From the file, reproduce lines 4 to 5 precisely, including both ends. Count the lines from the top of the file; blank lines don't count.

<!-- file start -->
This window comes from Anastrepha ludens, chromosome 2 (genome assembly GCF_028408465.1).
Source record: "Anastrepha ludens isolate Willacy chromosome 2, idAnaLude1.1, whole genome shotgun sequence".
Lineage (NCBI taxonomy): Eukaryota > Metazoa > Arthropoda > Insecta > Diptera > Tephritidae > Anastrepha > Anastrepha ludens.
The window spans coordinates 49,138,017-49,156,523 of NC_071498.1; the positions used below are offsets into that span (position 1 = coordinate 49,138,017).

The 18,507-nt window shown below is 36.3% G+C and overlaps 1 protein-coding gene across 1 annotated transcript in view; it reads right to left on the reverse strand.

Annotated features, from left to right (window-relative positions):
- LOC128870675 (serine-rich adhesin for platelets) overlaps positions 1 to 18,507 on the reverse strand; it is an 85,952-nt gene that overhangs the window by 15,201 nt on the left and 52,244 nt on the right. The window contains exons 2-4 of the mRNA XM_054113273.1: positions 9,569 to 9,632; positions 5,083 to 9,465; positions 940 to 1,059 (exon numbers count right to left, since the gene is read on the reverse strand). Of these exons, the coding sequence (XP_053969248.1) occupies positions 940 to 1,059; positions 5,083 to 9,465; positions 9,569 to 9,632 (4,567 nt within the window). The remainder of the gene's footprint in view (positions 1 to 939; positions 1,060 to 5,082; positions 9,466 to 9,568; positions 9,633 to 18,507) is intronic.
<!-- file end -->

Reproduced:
The window spans coordinates 49,138,017-49,156,523 of NC_071498.1; the positions used below are offsets into that span (position 1 = coordinate 49,138,017).

The 18,507-nt window shown below is 36.3% G+C and overlaps 1 protein-coding gene across 1 annotated transcript in view; it reads right to left on the reverse strand.